August 30th, 2012 | Marketing and Platforms | 12 Comments
Amanda Luedeke is a literary agent with MacGregor Literary. Every Thursday, she posts about growing your author platform. You can follow her on Twitter @amandaluedeke or join her Facebook group to stay current with her wheelings and dealings as an agent.
I’m heading to Chicon today…for those of you not in the know, Chicon (or WorldCon) is the 70th World Science Fiction Convention. Now an invitation to this event didn’t magically fall into my lap. I mean, MacGregor Literary hasn’t historically done much in the SF realm, so I’m sure we were far from making it on their “I hope they attend” list. Another interesting note, is that this event is pretty big and pulls REALLY big names (George R.R. Martin is the name I’ve been dropping right and left). So it wasn’t like getting an invite would be as easy as calling up a friend of a friend and then voila!
Nope, it was a bit more complex than that. And it involved aggressive Internet research, consistent follow up, and a willingness to do whatever, whenever.
The reason I’m explaining all of this is that agents have to build a platform, too. Or maybe it’s more of a rapport (?). But either way, we need to get our name out there so that we meet authors, so we can sign those authors, so that we get to know editors, so that we do deals with those editors and then somewhere along the line…put food on the table.
So for this week, I thought I’d share a bit about what I’m doing to build my platform.
There are lots of literary agents in publishing. I mean LOTS. And not all of them are the real deal. Some are there to scam unsuspecting authors. And most will fizzle out in a few years. So when you’re new to the business, there’s all this suspicion surrounding you. Will she last? Will she be any good? Will she actually turn deals? (In the past 12 months, Publisher’s Marketplace shows that there are eight agents who have turned 30 or more deals. That’s it. Eight. Granted, not everyone reports to Publisher’s Marketplace, but it still says something about the job).
Since becoming an agent, I’ve had to do a number of things to establish myself, aside from teaming up with a great agency and having a knack for telling people what’s wrong with their books. So, in no particular order other than the order in which they pop into my brain, here’s a baker’s dozen of what I’ve done to promote myself THIS YEAR:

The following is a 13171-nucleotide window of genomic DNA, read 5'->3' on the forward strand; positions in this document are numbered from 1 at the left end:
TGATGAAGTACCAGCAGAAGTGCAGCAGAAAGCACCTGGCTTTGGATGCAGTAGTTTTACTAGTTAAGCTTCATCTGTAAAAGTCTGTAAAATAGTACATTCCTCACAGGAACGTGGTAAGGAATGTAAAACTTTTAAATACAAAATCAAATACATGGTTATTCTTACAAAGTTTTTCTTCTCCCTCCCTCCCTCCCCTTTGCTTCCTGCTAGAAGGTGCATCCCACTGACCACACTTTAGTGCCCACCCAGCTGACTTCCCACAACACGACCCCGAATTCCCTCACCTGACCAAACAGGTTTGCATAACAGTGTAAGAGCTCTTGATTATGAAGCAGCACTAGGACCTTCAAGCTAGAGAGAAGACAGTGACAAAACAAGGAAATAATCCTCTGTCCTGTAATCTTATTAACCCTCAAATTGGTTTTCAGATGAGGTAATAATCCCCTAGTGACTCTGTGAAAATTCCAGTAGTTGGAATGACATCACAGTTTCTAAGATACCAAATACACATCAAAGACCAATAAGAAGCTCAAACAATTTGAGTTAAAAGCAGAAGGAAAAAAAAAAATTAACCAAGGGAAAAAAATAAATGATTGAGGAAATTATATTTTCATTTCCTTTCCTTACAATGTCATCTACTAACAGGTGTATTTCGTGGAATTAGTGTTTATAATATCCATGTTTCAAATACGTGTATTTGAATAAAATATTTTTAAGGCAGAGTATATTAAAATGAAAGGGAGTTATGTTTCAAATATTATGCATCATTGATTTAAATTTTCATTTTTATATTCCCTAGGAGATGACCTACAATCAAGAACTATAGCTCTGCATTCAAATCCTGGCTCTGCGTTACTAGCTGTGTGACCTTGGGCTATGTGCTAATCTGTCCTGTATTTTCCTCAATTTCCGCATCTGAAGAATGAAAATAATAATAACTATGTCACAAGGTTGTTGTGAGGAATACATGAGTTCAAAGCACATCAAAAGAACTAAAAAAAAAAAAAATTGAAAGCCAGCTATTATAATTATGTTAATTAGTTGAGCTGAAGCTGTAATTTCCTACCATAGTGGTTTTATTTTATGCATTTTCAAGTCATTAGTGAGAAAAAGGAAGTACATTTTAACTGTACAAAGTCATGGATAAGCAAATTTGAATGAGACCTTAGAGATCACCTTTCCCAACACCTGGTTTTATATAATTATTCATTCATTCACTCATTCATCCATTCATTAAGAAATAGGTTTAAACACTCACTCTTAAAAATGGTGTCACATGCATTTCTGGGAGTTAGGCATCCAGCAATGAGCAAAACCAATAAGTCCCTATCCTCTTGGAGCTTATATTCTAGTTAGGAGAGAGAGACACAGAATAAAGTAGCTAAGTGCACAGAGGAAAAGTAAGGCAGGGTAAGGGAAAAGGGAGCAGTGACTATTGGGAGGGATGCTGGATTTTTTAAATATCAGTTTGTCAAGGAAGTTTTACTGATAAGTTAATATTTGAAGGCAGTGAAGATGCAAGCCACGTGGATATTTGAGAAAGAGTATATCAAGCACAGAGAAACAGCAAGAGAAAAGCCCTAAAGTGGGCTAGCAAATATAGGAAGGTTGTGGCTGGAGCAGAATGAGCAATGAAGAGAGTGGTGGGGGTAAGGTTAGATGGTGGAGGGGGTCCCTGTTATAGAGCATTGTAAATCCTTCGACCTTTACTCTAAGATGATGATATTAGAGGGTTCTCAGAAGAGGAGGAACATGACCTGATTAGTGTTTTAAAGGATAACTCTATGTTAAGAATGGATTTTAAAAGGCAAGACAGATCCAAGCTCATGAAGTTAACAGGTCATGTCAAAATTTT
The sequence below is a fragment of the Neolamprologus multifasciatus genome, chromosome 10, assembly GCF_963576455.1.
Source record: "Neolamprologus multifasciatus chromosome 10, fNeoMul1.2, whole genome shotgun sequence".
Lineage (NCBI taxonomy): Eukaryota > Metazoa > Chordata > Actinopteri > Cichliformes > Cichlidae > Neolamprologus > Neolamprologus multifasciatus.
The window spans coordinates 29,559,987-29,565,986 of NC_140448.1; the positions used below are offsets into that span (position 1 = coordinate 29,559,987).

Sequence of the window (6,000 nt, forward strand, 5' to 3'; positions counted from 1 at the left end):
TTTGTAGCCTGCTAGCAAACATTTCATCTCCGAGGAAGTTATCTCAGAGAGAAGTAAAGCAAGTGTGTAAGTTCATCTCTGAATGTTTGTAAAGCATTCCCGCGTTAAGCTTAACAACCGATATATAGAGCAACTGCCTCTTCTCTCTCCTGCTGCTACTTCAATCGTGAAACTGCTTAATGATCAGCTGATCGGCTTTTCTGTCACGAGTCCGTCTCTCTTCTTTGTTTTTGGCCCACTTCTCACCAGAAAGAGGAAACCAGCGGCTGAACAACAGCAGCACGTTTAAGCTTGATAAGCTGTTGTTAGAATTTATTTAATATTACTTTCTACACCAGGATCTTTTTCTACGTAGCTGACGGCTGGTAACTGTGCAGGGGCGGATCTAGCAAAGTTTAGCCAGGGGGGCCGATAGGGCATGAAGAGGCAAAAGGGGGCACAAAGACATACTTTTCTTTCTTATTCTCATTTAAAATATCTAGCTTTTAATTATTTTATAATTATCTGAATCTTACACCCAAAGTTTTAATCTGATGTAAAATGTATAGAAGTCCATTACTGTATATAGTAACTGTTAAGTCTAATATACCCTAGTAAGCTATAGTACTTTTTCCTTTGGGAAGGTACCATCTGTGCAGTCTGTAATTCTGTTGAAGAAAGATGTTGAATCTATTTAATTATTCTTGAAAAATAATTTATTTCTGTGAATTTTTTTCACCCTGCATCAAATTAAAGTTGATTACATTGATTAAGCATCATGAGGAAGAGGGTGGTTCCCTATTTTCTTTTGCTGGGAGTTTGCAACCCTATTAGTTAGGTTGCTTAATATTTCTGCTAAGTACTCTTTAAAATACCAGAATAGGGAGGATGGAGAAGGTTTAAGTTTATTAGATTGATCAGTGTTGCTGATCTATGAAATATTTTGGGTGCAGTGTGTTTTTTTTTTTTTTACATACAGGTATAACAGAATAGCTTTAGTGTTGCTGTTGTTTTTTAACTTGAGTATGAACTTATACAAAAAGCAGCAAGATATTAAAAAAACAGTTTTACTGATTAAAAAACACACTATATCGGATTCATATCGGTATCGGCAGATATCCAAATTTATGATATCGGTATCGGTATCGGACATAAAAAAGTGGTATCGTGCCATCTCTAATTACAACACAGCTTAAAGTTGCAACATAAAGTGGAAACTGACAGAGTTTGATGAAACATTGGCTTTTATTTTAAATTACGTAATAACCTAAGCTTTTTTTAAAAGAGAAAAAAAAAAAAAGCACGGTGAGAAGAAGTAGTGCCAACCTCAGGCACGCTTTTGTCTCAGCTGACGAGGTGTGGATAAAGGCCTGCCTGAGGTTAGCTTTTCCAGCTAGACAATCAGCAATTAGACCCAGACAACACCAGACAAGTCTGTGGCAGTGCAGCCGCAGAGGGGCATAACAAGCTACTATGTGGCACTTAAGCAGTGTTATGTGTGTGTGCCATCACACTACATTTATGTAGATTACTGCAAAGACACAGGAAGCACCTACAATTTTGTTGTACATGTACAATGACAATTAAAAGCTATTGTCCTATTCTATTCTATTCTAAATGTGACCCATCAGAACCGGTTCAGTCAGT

- I’m going/will have gone/am in the process of going on 15 business trips. That’s at least 75 days spent away from the puppy and husband.
- I created an Amanda Luedeke – Literary Agent facebook page that I maintain as faithfully as possible.
- I created a “Books I Represented” Pin Board that I update when cover art is available.
- I blog here every Thursday (and have been doing so since January).
- I contribute a column to the Advanced Christian Writer publication.
- I’ve been interviewed on podcasts.
- I’ve been interviewed on blogs.
- I’ve Skyped in on small writing workshops.
- I put together a pitch letter to sell myself as a faculty member to potential conferences…and it worked.
- I’ve maintained my personal/professional/yet-to-be-defined Twitter account @amandaluedeke.
- I’ve KEYNOTED. Yes, keynoted!
- I’ve taught 1-3 workshops at nearly every conference I’ve attended, along with participating on panels, taking appointments, and run the occasional group critiques.
- I’ve networked my a$$ off. Like I said above…MacLit hadn’t done much with SF in the past. Nor have they done much with YA or Fantasy or some genres of fiction. So I’ve been blazing the trails, meeting as many editors as I possibly can on each trip, and FORCING them to be my friends.
That’s it. That’s what I’ve done to grow my platform. And it’s working.
So I’m curious…what are you doing to grow yours?